I stumbled across these little fellas on a walk across Burbage just a few days ago, seems unbelievable now that they should still be there in the midst of our snowy hills and grey skies. The flowers are still providing food for bees and other insects while the berries are a great source of nutrition for our over-wintering birds. The berries are edible for humans too and many people will have come across them in this country as sold by IKEA. They are a favourite in Scandinavian countries, especially in Finland, where they are used in a wide variety of savoury and sweet dishes.
Like bilberries and cranberries, lingonberries are a member of the heather family and are found growing on moorland areas. The berries contain significant amounts of vitamins A and C as well as magnesium, flavonoids and lignans which have a high antioxidant activity.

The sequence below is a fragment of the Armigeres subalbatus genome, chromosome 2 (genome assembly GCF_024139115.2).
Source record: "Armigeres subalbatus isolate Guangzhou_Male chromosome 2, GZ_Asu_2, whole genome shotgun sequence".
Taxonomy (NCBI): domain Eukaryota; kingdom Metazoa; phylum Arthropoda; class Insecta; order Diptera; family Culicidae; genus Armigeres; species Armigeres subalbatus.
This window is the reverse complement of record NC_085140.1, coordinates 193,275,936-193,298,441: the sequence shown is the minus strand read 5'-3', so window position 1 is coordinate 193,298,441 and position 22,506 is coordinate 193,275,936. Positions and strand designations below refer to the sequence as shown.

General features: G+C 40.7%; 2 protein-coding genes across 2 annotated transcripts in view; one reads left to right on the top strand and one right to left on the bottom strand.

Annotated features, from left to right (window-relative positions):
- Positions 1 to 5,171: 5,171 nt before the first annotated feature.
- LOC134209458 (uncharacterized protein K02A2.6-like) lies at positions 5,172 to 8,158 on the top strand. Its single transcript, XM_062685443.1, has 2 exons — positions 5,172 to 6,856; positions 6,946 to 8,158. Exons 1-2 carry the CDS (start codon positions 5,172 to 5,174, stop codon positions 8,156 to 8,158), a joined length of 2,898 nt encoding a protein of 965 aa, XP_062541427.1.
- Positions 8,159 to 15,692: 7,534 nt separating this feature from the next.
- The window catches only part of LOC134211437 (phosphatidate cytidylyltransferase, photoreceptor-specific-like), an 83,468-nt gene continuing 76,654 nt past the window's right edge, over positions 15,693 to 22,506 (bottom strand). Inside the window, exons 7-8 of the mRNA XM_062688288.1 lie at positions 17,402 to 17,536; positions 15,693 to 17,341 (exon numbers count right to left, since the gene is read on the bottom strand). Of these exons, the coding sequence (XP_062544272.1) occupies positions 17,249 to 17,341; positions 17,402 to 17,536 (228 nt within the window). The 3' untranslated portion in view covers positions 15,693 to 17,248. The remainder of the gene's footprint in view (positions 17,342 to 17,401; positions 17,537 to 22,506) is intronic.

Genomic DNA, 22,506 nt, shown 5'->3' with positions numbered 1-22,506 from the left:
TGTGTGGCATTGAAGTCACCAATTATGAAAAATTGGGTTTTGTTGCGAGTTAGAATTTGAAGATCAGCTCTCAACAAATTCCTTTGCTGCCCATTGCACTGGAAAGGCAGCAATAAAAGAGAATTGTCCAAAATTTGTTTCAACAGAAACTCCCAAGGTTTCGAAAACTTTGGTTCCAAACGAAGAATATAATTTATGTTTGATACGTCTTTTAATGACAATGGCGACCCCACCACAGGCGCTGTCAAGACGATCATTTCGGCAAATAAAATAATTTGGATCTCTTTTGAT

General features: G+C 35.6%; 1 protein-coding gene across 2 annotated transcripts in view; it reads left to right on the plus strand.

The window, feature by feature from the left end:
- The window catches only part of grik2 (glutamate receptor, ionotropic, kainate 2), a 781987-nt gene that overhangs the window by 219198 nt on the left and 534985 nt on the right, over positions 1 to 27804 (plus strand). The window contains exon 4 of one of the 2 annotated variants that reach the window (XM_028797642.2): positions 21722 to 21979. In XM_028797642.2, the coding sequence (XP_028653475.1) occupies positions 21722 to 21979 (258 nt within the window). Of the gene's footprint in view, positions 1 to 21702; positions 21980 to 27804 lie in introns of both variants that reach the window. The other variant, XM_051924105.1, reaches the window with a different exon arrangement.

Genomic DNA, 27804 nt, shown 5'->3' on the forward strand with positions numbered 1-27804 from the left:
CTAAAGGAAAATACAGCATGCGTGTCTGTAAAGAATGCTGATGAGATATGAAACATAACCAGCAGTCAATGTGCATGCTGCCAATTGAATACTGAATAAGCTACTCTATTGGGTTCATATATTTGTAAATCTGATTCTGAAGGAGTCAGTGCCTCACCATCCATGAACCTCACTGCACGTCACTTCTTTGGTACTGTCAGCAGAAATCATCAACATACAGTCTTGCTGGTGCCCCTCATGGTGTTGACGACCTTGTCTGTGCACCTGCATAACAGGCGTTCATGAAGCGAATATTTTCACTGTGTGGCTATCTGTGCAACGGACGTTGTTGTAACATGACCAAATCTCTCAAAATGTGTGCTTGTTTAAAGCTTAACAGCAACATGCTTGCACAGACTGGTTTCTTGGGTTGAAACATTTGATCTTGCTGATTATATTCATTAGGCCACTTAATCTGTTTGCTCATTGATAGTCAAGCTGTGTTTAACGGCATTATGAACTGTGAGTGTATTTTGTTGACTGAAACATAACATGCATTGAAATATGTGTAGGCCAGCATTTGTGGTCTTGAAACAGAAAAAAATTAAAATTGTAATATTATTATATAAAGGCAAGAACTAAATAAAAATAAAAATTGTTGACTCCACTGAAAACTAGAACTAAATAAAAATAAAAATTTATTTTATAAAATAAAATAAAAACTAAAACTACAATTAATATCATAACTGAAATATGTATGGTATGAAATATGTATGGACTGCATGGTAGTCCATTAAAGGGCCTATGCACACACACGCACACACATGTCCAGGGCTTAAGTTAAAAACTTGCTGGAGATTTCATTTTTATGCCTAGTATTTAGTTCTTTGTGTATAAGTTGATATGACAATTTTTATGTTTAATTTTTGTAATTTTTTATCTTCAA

Lingonberry has been trialled for treatment of urinary tract infections, along with cranberry, and has been found to reduce the occurrence of these. Compounds in the berries may inhibit the bacterium E Coli, a common cause of the infection, from attaching to the bladder wall. The berries also contain anti inflammatory compounds such as quercetin which may be beneficial for conditions such as rheumatoid arthritis and the additional astringency of the herb may soothe inflammation of the digestive tract as well.